Does Your Mobile App Need That Permission?
- Posted in Monkie's Blog
- Monday, 23 December 2013 03:00
- Hits: 1447
With close to one million apps available to both iOS and Android, users are spoiled with choices by all the low cost and free apps available to them.
However, before installing one of these life changing marvels you must navigate through the requests giving the application access to your phone’s hardware and often personal data. Even though this is required in order to get the application to work some pause should be taken before doing so. This step is a security feature informing you about actions the app might be able to perform if installed. Even though it isn't possible to selectively allow certain permissions, you are still given the choice not to install the application if you feel uncomfortable about it.
When presented a list of permissions, many users don’t bother to read them. Most often blindly accept them assuming that the application has been well vetted by others. On the other hand there are many users who worry constantly about rogue apps spamming their friends or crashing their phone that they are reluctant to install any apps at all. So what are some best practices when trying to decide what apps are safe and which ones should be avoided.
1. Install from trusted or verified sources
All the major operating systems have an official store from which apps can safely be downloaded. It is usually not a good idea to download apps from forums, unofficial websites or blogs claiming to have paid versions of popular apps. You can never know if they may be bundled with malware or viruses.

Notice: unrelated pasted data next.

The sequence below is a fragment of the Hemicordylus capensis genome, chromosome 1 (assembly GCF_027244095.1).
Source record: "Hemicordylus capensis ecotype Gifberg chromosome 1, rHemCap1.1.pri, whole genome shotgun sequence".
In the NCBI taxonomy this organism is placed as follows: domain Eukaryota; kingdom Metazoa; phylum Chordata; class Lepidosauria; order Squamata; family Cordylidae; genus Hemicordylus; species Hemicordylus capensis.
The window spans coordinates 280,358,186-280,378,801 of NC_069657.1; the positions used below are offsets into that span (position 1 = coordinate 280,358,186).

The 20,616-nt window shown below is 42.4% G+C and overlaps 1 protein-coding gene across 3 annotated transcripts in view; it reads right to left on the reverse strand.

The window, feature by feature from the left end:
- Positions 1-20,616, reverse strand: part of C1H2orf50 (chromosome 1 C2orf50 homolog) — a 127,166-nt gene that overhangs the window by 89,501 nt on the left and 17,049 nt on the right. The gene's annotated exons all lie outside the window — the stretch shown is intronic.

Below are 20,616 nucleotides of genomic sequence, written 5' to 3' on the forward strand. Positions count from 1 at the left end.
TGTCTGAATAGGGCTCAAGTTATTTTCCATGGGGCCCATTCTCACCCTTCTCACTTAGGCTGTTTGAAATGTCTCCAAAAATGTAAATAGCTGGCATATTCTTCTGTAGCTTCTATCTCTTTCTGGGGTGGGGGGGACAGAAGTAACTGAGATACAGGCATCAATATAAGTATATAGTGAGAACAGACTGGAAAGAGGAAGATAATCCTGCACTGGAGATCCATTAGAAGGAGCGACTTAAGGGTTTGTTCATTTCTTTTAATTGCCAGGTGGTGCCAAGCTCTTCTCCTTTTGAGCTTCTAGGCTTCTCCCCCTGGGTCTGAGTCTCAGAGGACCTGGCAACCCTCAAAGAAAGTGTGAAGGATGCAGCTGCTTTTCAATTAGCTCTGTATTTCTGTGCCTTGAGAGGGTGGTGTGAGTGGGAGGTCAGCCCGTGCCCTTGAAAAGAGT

2. Read the list of permissions required
Take the time to read through the list and try to understand why an app is asking for a particular permission. The list may look cryptic but it's not that hard to read and understand what each means. A dialer replacement app would obviously need permission to make/receive calls and access to your address book. But a flashlight or wallpaper app which needs to send or receive texts should raise doubts. Some apps might require internet access in order to display ads. In order to remove the ads, you may decide to purchase an add-free version or simply uninstall the app.
3. Research online and read user reviews
If you still aren't comfortable with all the permissions an app requires, look at the number of downloads and read user reviews. If thousands of people have downloaded the app before you without problems, it is less likely to be a rogue application. You can also research the app. There are plenty of blogs dedicated to finding and reviewing new and best apps for any particular need you might have on all the various mobile platforms available today.
So, slow down. Read the permissions before agreeing to them and do the research on anything that makes you feel uncomfortable. :o )